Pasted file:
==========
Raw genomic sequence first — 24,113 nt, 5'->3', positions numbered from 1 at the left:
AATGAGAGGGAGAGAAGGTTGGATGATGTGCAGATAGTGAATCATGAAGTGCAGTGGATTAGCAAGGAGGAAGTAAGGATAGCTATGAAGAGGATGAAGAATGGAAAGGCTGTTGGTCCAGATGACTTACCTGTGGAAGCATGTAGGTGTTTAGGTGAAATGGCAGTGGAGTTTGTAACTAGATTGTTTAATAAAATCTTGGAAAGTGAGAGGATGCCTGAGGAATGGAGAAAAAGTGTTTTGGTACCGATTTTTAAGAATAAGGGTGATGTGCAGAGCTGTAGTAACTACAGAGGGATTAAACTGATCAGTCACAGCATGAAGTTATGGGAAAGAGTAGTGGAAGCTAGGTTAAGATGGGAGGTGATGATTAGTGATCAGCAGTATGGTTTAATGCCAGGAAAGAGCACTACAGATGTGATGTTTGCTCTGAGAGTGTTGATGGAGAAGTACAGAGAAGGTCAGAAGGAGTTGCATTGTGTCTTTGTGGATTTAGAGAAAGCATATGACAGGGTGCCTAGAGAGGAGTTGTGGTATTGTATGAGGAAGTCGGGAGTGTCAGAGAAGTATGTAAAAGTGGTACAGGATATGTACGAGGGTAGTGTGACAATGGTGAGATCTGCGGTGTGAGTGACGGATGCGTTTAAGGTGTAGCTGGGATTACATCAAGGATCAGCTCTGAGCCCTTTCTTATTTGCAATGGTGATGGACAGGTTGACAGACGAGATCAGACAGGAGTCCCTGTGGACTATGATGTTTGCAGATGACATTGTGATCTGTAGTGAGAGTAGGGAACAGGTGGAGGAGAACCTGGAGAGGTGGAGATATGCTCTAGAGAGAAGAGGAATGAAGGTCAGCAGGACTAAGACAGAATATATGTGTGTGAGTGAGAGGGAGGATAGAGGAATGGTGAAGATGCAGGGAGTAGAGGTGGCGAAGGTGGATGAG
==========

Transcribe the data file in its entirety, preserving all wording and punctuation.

Raw genomic sequence first — 24,113 nt, 5'->3', positions numbered from 1 at the left:
AATGAGAGGGAGAGAAGGTTGGATGATGTGCAGATAGTGAATCATGAAGTGCAGTGGATTAGCAAGGAGGAAGTAAGGATAGCTATGAAGAGGATGAAGAATGGAAAGGCTGTTGGTCCAGATGACTTACCTGTGGAAGCATGTAGGTGTTTAGGTGAAATGGCAGTGGAGTTTGTAACTAGATTGTTTAATAAAATCTTGGAAAGTGAGAGGATGCCTGAGGAATGGAGAAAAAGTGTTTTGGTACCGATTTTTAAGAATAAGGGTGATGTGCAGAGCTGTAGTAACTACAGAGGGATTAAACTGATCAGTCACAGCATGAAGTTATGGGAAAGAGTAGTGGAAGCTAGGTTAAGATGGGAGGTGATGATTAGTGATCAGCAGTATGGTTTAATGCCAGGAAAGAGCACTACAGATGTGATGTTTGCTCTGAGAGTGTTGATGGAGAAGTACAGAGAAGGTCAGAAGGAGTTGCATTGTGTCTTTGTGGATTTAGAGAAAGCATATGACAGGGTGCCTAGAGAGGAGTTGTGGTATTGTATGAGGAAGTCGGGAGTGTCAGAGAAGTATGTAAAAGTGGTACAGGATATGTACGAGGGTAGTGTGACAATGGTGAGATCTGCGGTGTGAGTGACGGATGCGTTTAAGGTGTAGCTGGGATTACATCAAGGATCAGCTCTGAGCCCTTTCTTATTTGCAATGGTGATGGACAGGTTGACAGACGAGATCAGACAGGAGTCCCTGTGGACTATGATGTTTGCAGATGACATTGTGATCTGTAGTGAGAGTAGGGAACAGGTGGAGGAGAACCTGGAGAGGTGGAGATATGCTCTAGAGAGAAGAGGAATGAAGGTCAGCAGGACTAAGACAGAATATATGTGTGTGAGTGAGAGGGAGGATAGAGGAATGGTGAAGATGCAGGGAGTAGAGGTGGCGAAGGTGGATGAG